Back in 2010, Steve Quist at MNDem wrote that “The outdoors is a part of Minnesota’s heritage. It is imperative that we protect it so we can pass it on to new generations of Minnesotans who will love it.”
Steve focused on his “representative” …
Minnesotans are nationally known for our love of the outdoors. I’ve heard stats about the per capita cabins, boats, fishing licenses, golfers, snowmobiles, and I’m sure you probably know one or two statistics also. Fishing opener and deer hunting opener are practically state holidays. The outdoors and natural resources have an important place in many of our lives.
So who is representing us when it comes to the outdoors and the environment? It isn’t John Kline.
The group Conservation Minnesota just released congressional ratings for 2009. In 13 votes during the 2009 legislative session John Kline had a 0% environmental support rating. In a reviewing John Kline’s overall environmental ratings, I learned that he has about a 20% approval rating when it comes to environmental issues over his time in Congress.
That was a few years ago, what about more current ratings ?
Well, the nonpartisan National Parks Conservation Association (NPCA) has just honored members of Congress with the Friend of the National Parks Award for their contribution to protecting and enhancing America’s national parks. NPCA’s “Friend of the National Parks Award” was established in 1999 to track and publicize congressional members’ votes on significant park issues. This year, NPCA compiled votes for seven national park-related bills in the House. To receive the award, representatives had to vote correctly at least four out of seven times.
Four out of seven … not exactly a stringent standard … so how did John Kline rate ?
He got zero out of seven.
John Kline’s record :
House Amendment 162 to H.R. 1 (Roll Call 139) : Eliminate funding for development of the National Park System
H.R. 1022 (Roll Call 10) : Buffalo Soldiers in the National Parks Study Act
S. 1134 (Roll Call 93) : St. Croix River Crossing Project Authorization Act
H. R. 4089 (Roll Call 158) : Sportsman Heritage Act
H. R. 4089 (Roll Call 162) : Sportsman Heritage Act
H. R. 2578 (Roll Call 387) : Amend the Wild and Scenic Rivers Act
H. R. 5987 (Roll Call 591) : Establish the Manhattan Project National Historical Park
Overall, the award was be presented to 157 representatives currently serving in the 113th Congress. Members of the Minnesota delegation receiving the award includes Tim Walz (D-MN-01), Erik Paulsen (R-MN-03), Betty McCollum (D-MN-04) and Keith Ellison (D-MN-05).
OK … awards are based on past votes … but the real issue is how will John Kline vote on the funding for FY 2014 Interior and Environment Appropriations ?
The House Republican leadership plans to cut funding $5.5 billion below the fiscal year 2013 enacted level (-19%) — a cut of $4 billion below the current level caused by sequestration cuts. Their plan is to eliminate funding for the Land and Water Conservation Fund, the North American Wetlands Conservation Act, state wildlife grants, and for new wildlife refuges and expansions of existing refuges.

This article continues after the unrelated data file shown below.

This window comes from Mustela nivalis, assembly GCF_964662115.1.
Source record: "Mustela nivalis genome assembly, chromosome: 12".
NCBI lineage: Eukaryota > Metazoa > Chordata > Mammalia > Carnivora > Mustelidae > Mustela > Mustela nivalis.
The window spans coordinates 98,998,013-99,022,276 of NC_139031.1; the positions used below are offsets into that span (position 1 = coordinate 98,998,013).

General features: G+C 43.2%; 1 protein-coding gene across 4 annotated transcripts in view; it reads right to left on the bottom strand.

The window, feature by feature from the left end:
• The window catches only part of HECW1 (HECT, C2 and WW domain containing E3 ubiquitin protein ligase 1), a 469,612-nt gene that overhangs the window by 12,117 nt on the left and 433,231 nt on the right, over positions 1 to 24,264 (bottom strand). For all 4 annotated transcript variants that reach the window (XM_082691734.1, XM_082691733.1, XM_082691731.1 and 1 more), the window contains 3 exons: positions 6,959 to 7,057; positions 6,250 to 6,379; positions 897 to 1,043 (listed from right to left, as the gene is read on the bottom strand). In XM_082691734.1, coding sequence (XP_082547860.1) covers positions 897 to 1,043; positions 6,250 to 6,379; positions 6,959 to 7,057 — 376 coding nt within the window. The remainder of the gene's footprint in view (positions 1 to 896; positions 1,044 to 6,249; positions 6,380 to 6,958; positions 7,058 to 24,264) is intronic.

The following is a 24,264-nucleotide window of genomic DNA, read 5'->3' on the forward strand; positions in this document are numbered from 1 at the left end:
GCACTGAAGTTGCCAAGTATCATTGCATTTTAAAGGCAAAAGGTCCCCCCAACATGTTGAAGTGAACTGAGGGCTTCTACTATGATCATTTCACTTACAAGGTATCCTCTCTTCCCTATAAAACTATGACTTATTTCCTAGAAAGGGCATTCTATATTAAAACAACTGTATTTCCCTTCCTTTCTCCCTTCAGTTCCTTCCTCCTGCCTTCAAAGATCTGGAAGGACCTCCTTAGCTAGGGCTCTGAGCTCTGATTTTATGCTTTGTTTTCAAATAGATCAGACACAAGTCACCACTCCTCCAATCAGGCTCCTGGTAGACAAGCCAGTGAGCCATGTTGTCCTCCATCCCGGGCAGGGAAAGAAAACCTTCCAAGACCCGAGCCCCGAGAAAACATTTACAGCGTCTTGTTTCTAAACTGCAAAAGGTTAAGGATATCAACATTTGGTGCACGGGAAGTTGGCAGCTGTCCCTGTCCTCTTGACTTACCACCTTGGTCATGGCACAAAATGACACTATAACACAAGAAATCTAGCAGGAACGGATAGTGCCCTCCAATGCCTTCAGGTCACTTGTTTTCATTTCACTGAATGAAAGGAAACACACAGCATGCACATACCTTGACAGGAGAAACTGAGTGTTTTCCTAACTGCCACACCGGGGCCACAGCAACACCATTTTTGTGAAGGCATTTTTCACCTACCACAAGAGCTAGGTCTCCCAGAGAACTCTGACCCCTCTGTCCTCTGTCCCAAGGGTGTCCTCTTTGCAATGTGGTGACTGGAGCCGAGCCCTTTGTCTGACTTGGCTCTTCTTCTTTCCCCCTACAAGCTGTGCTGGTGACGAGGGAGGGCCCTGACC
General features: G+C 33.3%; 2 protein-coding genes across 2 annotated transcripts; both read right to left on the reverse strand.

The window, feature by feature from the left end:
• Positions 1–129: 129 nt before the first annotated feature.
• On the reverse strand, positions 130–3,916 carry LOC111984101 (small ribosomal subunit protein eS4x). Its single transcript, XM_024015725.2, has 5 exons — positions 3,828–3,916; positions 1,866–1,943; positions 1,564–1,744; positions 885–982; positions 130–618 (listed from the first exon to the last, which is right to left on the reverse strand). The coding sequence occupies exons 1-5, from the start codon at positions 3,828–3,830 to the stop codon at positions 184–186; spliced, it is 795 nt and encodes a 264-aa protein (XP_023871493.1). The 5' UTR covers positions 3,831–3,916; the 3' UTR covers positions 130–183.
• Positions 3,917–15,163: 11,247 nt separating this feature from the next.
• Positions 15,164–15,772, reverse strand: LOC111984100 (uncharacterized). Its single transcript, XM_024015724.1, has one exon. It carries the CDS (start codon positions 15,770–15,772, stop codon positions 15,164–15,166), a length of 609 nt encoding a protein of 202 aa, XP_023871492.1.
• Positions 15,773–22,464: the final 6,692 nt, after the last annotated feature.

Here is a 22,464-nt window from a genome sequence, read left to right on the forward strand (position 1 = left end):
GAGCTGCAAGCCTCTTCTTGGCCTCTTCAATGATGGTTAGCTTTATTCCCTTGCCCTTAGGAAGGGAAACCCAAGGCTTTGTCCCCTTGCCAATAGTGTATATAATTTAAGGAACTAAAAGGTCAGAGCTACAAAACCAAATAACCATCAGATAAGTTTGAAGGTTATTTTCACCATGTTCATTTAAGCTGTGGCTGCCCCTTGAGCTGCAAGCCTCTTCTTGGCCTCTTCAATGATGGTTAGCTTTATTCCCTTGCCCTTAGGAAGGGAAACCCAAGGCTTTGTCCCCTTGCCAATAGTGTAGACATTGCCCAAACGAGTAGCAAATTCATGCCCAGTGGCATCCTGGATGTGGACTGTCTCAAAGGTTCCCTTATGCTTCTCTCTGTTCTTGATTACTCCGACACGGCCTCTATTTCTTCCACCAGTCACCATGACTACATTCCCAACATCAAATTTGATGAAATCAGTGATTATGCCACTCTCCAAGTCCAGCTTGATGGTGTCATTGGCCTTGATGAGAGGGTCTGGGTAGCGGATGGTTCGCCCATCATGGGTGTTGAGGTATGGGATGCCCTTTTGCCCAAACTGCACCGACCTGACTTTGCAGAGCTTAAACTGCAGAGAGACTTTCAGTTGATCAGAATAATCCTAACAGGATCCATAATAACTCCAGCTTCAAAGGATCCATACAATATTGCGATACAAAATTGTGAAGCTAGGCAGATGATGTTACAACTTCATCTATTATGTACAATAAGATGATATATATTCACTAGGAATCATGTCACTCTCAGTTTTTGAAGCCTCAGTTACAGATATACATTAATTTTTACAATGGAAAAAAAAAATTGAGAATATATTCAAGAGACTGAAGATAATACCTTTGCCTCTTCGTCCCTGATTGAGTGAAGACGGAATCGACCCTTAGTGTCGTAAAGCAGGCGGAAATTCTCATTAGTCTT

As readers of Outdoor Life learned,
To be sure, there’s a chorus of folks out there that immediately sing in unison: “Cut the budget!” without even thinking through what these cuts mean to an industry that generates about $650 billion (that’s with a B, folks) per year.
The hunting and fishing industry has become a juggernaut in America. Sales grow each year, but the funny thing is, the industry is going to die without access to publicly held wildlife, lands, and waters. The industry has adopted a volume model, i.e., they need to sell product and produce more customers. But Congress has other plans.
The budget that gets voted on next week eliminates a core competency of the outdoor industry: public access to public lands. There are currently over 35 million acres of public lands that are inaccessible to hunters and anglers (hikers, birders, and bikers too). That’s 35 million acres where nobody has a reason to buy a new rifle, a dozen flies, or whatever.
Shortsighted cuts like the ones proposed by the Interior Appropriations Subcommittee cut the heart out of wildlife management practices that have been proven not only effective, but economically viable. Most of these programs have a return of investment much higher than any other government program. Why in the world would we cut programs that generate revenue—not only in terms of taxes but in terms of economic prosperity for rural communities?
Steve concluded his commentary by remind us :
The environment is so important to Minnesotans, that we took matters into our own hands after years of decline in the quality of environmental legislation and spending by passing the Clean Water, Land and Legacy Amendment in November 2008. With nearly 80% voter turnout, it passed, so no one can deny that was a mandate for our legislative leaders to take the lead and be the stewards of our natural resources that we expect.
John Kline isn’t willing to be that leader.
Sad to say, but the Kline Agenda does not seem to include being a leader on what matters to a lot of Minnesotans.